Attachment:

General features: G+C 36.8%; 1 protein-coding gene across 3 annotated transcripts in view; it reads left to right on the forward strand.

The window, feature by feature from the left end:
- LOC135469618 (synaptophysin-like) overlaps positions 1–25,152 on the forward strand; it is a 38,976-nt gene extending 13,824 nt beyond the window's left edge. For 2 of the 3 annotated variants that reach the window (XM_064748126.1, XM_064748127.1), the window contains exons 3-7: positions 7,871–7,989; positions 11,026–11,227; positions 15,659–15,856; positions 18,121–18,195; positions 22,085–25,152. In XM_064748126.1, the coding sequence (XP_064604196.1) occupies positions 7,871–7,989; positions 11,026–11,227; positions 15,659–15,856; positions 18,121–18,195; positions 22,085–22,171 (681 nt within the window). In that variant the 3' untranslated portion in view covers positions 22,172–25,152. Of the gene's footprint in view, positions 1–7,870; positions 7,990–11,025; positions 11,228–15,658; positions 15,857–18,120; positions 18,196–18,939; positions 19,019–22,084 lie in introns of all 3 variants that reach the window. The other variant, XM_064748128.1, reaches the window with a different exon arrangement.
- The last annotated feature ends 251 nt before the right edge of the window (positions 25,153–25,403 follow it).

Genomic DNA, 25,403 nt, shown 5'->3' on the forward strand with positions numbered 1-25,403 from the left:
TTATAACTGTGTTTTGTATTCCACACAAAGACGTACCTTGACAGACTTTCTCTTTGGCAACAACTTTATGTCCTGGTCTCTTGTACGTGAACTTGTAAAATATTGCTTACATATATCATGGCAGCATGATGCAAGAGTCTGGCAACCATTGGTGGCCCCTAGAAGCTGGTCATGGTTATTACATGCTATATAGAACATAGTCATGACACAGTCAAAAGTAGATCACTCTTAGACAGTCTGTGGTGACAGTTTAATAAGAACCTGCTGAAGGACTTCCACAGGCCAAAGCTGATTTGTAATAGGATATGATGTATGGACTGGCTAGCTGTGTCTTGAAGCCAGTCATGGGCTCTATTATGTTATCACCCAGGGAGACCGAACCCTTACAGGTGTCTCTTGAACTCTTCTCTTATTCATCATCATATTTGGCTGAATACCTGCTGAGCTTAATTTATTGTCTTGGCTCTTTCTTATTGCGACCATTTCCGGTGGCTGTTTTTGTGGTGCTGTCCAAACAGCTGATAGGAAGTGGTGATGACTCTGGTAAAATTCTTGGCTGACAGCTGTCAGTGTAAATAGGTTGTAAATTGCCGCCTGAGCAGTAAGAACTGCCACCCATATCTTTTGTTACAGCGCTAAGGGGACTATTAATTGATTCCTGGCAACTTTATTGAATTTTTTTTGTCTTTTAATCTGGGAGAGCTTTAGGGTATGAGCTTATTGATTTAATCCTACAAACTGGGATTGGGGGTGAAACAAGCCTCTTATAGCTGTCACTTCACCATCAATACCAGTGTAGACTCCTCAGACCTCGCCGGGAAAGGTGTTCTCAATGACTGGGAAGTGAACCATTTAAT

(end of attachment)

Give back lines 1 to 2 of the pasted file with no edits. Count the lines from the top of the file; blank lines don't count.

General features: G+C 36.8%; 1 protein-coding gene across 3 annotated transcripts in view; it reads left to right on the forward strand.

The window, feature by feature from the left end: